Childhood bullying can cause college students long-lasting psychological distress, according to a new study.
For female students, peer victimization appears to inflict the same long-term distress associated with severe childhood physical or sexual abuse.
Researchers at the University of Illinois surveyed more than 480 undergraduate students—two thirds of whom were women—about their childhood bullying experiences and current psychological health.
“Typically when we talk about bullying victimization, we think of kids in elementary school (or) middle school,” said Dorothy Espelage, lead author of the study and former educational psychology professor at U of I. She’s now a professor of psychology at the University of Florida in Gainesville and says the study is one of the first to ask college students to reflect upon their childhood bullying experiences.
“There’s been no initiative at the college center or the mental health center level with college students to query about peer victimization,” she added. “It may come up if you have a therapist that’s Freudian and really believes that childhood experiences shape their world. … It’s not necessarily in the training to assess for bullying or peer victimization.”
While screening is not routine, Espelage says one of her students working in the university counseling center, Sarah Mebane, noticed students who were having issues adjusting to campus reported peer victimization as a child.
“She just started to ask (students) about their childhood experiences, bullying or how their peer relations were,” Espelage said. “She started to notice, from a clinical standpoint, that there were a lot of college kids coming to the counseling center because they were having adjustment issues.”
Curious about the association between childhood bullying victimization and college students’ current levels of depression, anxiety and post-traumatic stress symptoms, Mebane designed the retrospective study for her dissertation, Espelage said.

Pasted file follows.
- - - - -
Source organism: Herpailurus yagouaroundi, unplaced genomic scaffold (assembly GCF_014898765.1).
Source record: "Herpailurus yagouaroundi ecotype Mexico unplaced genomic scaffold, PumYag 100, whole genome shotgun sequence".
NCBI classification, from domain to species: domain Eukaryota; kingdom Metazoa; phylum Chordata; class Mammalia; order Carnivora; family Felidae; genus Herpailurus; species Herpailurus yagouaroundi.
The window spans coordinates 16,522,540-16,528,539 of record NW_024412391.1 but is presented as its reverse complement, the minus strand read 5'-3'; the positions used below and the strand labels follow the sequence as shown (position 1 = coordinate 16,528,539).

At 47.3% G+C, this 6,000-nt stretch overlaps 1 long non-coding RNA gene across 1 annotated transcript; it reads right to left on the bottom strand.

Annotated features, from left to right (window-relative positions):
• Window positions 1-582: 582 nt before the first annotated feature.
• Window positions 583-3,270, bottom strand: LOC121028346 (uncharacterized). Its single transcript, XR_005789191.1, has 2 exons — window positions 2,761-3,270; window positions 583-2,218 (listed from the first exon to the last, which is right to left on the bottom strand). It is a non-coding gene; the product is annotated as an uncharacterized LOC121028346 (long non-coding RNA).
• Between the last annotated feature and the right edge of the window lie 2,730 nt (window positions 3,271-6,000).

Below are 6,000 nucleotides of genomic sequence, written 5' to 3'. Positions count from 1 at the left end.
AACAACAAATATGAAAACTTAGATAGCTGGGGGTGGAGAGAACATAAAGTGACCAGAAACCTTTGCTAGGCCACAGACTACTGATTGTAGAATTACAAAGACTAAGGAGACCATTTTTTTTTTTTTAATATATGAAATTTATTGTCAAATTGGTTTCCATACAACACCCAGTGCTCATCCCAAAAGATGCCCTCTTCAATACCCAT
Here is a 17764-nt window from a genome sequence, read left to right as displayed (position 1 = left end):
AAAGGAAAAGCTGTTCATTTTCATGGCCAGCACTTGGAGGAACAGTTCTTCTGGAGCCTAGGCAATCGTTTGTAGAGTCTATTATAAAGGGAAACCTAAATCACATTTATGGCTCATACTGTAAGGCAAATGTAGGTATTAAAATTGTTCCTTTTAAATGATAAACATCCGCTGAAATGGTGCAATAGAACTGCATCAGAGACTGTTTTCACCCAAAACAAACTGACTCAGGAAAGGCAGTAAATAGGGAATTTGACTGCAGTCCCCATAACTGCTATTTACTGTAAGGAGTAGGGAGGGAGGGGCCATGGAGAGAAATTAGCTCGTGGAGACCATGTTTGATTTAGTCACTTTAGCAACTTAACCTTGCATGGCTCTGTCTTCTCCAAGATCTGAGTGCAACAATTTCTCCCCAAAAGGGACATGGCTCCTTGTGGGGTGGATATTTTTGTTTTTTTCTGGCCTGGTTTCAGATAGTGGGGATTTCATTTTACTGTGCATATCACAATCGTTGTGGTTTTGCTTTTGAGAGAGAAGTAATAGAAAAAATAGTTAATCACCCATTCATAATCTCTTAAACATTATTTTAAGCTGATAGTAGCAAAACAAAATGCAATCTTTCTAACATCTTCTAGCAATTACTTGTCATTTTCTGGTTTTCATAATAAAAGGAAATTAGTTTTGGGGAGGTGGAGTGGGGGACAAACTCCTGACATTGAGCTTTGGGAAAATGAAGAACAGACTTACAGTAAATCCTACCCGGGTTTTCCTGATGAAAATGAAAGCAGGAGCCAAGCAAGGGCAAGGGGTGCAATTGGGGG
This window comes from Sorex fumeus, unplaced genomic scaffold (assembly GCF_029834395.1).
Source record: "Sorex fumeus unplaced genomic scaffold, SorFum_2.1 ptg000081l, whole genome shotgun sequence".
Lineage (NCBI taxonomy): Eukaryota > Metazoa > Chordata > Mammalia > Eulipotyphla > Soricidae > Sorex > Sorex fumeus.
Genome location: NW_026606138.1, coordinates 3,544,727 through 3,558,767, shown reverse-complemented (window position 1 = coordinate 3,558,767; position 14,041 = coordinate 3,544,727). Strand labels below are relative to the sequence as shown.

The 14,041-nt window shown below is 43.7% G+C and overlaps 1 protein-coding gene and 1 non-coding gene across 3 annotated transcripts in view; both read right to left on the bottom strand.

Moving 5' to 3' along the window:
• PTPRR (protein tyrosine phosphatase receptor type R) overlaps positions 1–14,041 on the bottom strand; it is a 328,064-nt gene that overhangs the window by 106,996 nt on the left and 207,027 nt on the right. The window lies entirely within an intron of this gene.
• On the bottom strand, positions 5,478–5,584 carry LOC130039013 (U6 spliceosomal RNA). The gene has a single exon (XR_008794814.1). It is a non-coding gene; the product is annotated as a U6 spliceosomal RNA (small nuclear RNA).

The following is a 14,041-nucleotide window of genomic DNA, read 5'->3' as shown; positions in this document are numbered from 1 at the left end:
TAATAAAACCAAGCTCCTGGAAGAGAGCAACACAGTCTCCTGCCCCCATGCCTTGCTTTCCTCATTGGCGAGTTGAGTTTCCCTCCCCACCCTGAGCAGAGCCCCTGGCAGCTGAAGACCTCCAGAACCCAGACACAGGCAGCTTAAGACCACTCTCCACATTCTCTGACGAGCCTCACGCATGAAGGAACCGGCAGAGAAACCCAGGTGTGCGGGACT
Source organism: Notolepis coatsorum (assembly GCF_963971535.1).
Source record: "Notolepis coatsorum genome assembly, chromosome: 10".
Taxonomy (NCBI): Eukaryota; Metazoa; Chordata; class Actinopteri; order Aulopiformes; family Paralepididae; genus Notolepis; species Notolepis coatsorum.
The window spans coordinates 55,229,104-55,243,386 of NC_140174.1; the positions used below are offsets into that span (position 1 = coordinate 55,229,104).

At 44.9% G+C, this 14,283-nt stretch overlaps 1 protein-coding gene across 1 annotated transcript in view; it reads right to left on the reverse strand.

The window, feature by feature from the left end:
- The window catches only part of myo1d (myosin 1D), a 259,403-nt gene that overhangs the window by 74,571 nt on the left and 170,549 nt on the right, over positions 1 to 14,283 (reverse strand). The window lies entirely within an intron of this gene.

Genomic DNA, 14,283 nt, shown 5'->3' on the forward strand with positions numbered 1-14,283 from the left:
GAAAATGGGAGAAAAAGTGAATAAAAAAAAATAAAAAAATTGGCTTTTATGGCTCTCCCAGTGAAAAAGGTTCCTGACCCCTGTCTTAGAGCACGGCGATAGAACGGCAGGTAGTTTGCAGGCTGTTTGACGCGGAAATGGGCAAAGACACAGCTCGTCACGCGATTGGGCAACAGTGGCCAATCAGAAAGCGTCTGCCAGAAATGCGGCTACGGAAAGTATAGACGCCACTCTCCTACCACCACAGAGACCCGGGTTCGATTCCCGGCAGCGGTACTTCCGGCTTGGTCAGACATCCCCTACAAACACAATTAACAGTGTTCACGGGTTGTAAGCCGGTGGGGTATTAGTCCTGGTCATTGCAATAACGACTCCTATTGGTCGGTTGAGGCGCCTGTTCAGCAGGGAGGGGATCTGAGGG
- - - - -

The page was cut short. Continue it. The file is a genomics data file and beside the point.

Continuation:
“We’re pretty much talking about clinical levels of depression, anxiety and PTSD.”
Controlling for other traumatic childhood experiences, such as physical abuse, “the strongest predictor for depression, anxiety and PTSD (in college students) … was victimization by peers,” Espelage said. “To be honest, we were shocked by the results.”
“It’s not as if we’re just getting to things like you might just have a bad day or a bad mood,” she added. “We’re pretty much talking about clinical levels of depression, anxiety and PTSD.”
The correlation between childhood victimization and post-traumatic stress symptoms was the most pronounced. “If you have a person coming in to the counseling center presenting with PTSD symptoms, 20 percent of that can be explained by them being victimized by their peers’ bullying,” Espelage said.
Childhood victimization was not as “potent” of a predictor for college students’ anxiety and depression, meaning there could be other reasons for students’ symptoms, she added.
Results from the study also found childhood bullying victimization predicted higher levels of depression, anxiety and post-traumatic stress symptoms in female students.
Women tend to report “mental health symptoms more than boys,” Espelage said. Men who do report depression manifest it differently than women. “You’ll see depressed boys on college campuses drinking heavily and getting into fights,” she added.
While the study can’t establish causation, “it makes a lot of sense to look at past relationships to understand how kids are going to integrate into new peer relationships,” Espelage said.
In light of these findings, university counseling centers should ask students about “their childhood experiences among their peer group,” at the very least.
Follow Kristen Thometz on Twitter: @kristenthometz
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